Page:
Monday, May 9, 2011

Tapas, Vino, y Amigas

If there is one thing that makes me nervous, it's trying anything new in the kitchen.  Cooking has never been my strong suit, but for some reason, the simplicity of Spanish cuisine eased me into the ambitious endeavor of creating a meal for 12 of my closest friends here in Madrid.  I decided to take a risk and make 5 dishes of traditional Spanish tapas and use my girl friends as guinea pigs to sample my creations.  The results were outstanding and I feel compelled to share the experience and receipts for these surprisingly successful dishes. 

I began the process by marinating green olives for 2 days in 2 different simple brines: one a spicy Spanish style and the other a citrus Moroccan style.  The Spanish style consisted of diced garlic, spicy paprika, olive oil, and salt.  In the Moroccan olives, I used the juice from two Valencia oranges, olive oil, and seasoned with lots of whole cumin and some salt and pepper.  I rinsed the olives, mixed in the new brine, and sealed them back in their original jars to marinate for the next 2 days, shaking them occasionally, and tasting them, of course.

My next endeavor was a cold salad consisting of spinach, garbanzo beans, red pepper, and green onions.  Besides lightly sauteing a large bag of spinach and draining and washing a jar of cooked chickpeas, the only requirement is mixing up a few simple ingredients.  I added chopped red pepper and green onions to the mix with a drizzle of olive oil, the juice from one lemon, and some salt and pepper to taste.  I threw some toasted brown bread, coated lightly in olive oil, on the side and watched as the dish evaporated before my eyes.

Now the real cooking begins.  One experimental dish I found was a honey baked tomato bruschetta.  It consistes of halved medium sized tomatoes a top a toasted slice of brown bread.  To prepare the tomatoes, I removed the cores, places one thin slice of garlic in the center of each, dusted them with thyme, salt, and pepper and drizzled a mixture of honey and olive oil over the top and inside the tomatoes.  The sat for 30 minutes, soaking up the flavors, before being placed in the oven for 20 minutes at 200 degrees C.  When they were finished, I placed them atop the toast, allowing the leaking juices to be absorbed by the bread.  These little suckers were my favorite hands down.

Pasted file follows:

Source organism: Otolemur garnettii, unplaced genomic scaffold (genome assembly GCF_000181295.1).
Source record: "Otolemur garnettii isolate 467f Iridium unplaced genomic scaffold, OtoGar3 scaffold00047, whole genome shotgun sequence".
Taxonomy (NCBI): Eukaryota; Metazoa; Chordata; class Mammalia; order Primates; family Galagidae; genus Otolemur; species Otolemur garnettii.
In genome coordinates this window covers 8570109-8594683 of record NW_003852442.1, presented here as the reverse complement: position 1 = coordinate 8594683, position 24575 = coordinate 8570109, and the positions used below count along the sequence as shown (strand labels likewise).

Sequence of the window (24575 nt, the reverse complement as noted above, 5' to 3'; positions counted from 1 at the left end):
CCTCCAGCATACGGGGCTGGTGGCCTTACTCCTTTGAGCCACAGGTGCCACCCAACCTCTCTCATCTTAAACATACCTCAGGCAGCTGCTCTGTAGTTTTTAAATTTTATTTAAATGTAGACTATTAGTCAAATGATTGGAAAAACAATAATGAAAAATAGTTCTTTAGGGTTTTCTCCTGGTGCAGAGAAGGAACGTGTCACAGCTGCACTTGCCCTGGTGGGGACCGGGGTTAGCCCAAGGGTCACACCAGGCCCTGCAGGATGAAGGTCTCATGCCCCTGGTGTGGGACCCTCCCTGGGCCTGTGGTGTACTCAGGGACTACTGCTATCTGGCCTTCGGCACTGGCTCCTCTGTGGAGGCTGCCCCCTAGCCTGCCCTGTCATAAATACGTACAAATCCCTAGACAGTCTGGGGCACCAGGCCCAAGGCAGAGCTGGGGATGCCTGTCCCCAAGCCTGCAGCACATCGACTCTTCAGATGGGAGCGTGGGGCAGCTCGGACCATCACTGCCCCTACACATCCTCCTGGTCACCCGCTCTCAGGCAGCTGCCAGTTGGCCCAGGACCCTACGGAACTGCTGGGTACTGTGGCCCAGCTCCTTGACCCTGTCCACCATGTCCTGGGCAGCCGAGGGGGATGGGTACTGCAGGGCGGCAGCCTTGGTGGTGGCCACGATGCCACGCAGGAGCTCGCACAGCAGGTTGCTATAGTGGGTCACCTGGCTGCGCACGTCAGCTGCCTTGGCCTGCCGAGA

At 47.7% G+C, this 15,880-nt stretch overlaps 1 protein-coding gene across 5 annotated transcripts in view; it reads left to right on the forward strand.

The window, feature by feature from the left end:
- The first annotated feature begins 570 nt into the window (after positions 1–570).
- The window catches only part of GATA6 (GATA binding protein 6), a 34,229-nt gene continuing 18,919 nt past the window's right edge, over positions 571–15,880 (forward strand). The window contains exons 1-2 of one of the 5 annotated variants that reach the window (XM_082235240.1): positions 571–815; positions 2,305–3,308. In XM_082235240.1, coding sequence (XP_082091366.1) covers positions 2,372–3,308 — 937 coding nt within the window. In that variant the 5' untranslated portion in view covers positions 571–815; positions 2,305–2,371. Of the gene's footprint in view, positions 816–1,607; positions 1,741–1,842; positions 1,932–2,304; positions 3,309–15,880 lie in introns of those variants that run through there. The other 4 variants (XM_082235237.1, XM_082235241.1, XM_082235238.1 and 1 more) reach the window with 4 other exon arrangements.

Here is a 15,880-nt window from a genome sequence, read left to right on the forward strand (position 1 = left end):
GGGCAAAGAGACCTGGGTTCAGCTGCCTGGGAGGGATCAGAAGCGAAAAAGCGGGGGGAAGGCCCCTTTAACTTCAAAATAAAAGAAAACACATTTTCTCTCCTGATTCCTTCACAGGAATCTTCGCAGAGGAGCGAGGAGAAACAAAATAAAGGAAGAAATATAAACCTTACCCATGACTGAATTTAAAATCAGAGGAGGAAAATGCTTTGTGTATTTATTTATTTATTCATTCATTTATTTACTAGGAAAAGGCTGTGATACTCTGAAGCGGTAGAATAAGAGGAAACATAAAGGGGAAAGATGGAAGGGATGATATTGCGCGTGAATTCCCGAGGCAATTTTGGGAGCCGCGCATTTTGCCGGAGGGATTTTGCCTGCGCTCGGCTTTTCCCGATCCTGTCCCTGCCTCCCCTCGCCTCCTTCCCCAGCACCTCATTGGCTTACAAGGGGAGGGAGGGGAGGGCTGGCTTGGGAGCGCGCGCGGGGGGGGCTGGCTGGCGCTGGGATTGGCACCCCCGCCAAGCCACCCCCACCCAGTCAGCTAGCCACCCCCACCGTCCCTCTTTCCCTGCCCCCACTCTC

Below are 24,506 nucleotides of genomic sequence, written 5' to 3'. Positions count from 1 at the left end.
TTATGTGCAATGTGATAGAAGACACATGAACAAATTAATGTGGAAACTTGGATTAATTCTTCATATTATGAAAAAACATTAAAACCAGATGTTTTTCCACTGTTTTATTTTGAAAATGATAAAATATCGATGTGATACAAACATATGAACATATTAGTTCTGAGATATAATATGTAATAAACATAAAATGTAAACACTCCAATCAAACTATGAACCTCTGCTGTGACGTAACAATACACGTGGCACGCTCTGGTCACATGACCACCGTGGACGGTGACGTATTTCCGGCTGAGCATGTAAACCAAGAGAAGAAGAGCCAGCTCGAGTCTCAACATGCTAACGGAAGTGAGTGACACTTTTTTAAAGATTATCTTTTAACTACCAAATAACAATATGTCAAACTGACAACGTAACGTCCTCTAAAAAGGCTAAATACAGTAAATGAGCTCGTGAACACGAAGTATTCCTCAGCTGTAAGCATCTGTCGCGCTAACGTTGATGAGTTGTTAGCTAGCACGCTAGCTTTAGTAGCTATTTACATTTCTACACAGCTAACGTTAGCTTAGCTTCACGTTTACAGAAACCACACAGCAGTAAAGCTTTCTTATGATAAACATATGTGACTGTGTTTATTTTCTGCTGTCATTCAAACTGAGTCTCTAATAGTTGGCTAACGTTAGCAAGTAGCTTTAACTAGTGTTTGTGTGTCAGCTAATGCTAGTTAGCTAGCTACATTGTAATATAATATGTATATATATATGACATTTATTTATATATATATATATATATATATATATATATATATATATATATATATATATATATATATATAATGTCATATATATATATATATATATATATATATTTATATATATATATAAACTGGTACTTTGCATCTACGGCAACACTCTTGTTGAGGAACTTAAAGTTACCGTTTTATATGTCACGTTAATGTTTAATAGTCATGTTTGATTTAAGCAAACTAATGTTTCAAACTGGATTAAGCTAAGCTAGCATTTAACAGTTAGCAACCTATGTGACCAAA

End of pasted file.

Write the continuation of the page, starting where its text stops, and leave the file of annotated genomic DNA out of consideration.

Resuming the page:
Finally, the star of the show was the Spanish Tortilla.  This dish is famous all over Spain and is a staple in virtually every bar, cafe, and restaurant.  It is essentially a giant omelet, cut into slices and shared.  It is made with a generous heap of potatoes, usually onions, eggs, and any other filling your heart desires, from ham and chorizo to pepper and broccoli.  My creation was made with caramelized onions and red bell peppers and a little bit of mozzarella cheese.  I began by cooking up the veggies and placing them to the side.  Then in a large pan filled with olive oil, I cooked 4 thinly sliced potatoes until they were golden brown and as soft as I could get them.  Then I combine the cooked ingredients in with six large eggs, cheese, salt, and pepper.  After making sure everything was well mixed, I poured the concoction into a large pan with a thin base, coated lightly in olive oil.  I used a low heat and continued to allow the runny un cooked egg to seep to the bottom.  The hardest part is the flip, so with a drum roll and camera ready, I used a shallow bowl, larger than the pan, to transfer the half cooked omelet.  It worked! I then slid the tortilla back into the pan, allowing the other side to cook for about five more minutes.  I presented it to my guests with pride and moments later it was completely devoured. 

The final touch was a large cheese platter, slicing the blocks of cheese into thin triangles and serving them with bite sized pieces of fresh baggett.  My lovely ladies generously added to the expansive buffet with more cheese and bread, fabulous desserts, and other creative dishes.  And what party isn't complete without a wide variety of Spanish wine that continued to flow and transformed our quaint dinner party into a lively night out that lasted until the sun came up. 

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